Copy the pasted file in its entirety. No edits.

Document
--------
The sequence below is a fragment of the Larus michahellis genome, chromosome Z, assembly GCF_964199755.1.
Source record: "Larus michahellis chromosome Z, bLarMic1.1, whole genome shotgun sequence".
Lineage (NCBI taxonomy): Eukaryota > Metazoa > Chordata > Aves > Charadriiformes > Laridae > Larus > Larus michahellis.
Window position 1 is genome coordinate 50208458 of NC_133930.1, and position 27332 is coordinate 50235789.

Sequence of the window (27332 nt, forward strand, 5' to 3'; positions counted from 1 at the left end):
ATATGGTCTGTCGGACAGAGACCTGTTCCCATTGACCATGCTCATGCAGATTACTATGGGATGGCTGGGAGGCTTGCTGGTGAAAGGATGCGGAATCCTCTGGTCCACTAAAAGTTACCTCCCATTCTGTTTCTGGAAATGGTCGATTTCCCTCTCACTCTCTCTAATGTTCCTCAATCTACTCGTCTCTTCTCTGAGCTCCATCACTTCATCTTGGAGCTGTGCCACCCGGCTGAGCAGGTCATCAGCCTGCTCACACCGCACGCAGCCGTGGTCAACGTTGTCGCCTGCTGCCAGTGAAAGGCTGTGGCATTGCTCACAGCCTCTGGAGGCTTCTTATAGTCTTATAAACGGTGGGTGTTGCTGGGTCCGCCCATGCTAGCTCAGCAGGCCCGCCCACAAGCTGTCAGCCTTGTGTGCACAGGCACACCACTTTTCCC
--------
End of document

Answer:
The sequence below is a fragment of the Larus michahellis genome, chromosome Z, assembly GCF_964199755.1.
Source record: "Larus michahellis chromosome Z, bLarMic1.1, whole genome shotgun sequence".
Lineage (NCBI taxonomy): Eukaryota > Metazoa > Chordata > Aves > Charadriiformes > Laridae > Larus > Larus michahellis.
Window position 1 is genome coordinate 50208458 of NC_133930.1, and position 27332 is coordinate 50235789.

Sequence of the window (27332 nt, forward strand, 5' to 3'; positions counted from 1 at the left end):
ATATGGTCTGTCGGACAGAGACCTGTTCCCATTGACCATGCTCATGCAGATTACTATGGGATGGCTGGGAGGCTTGCTGGTGAAAGGATGCGGAATCCTCTGGTCCACTAAAAGTTACCTCCCATTCTGTTTCTGGAAATGGTCGATTTCCCTCTCACTCTCTCTAATGTTCCTCAATCTACTCGTCTCTTCTCTGAGCTCCATCACTTCATCTTGGAGCTGTGCCACCCGGCTGAGCAGGTCATCAGCCTGCTCACACCGCACGCAGCCGTGGTCAACGTTGTCGCCTGCTGCCAGTGAAAGGCTGTGGCATTGCTCACAGCCTCTGGAGGCTTCTTATAGTCTTATAAACGGTGGGTGTTGCTGGGTCCGCCCATGCTAGCTCAGCAGGCCCGCCCACAAGCTGTCAGCCTTGTGTGCACAGGCACACCACTTTTCCC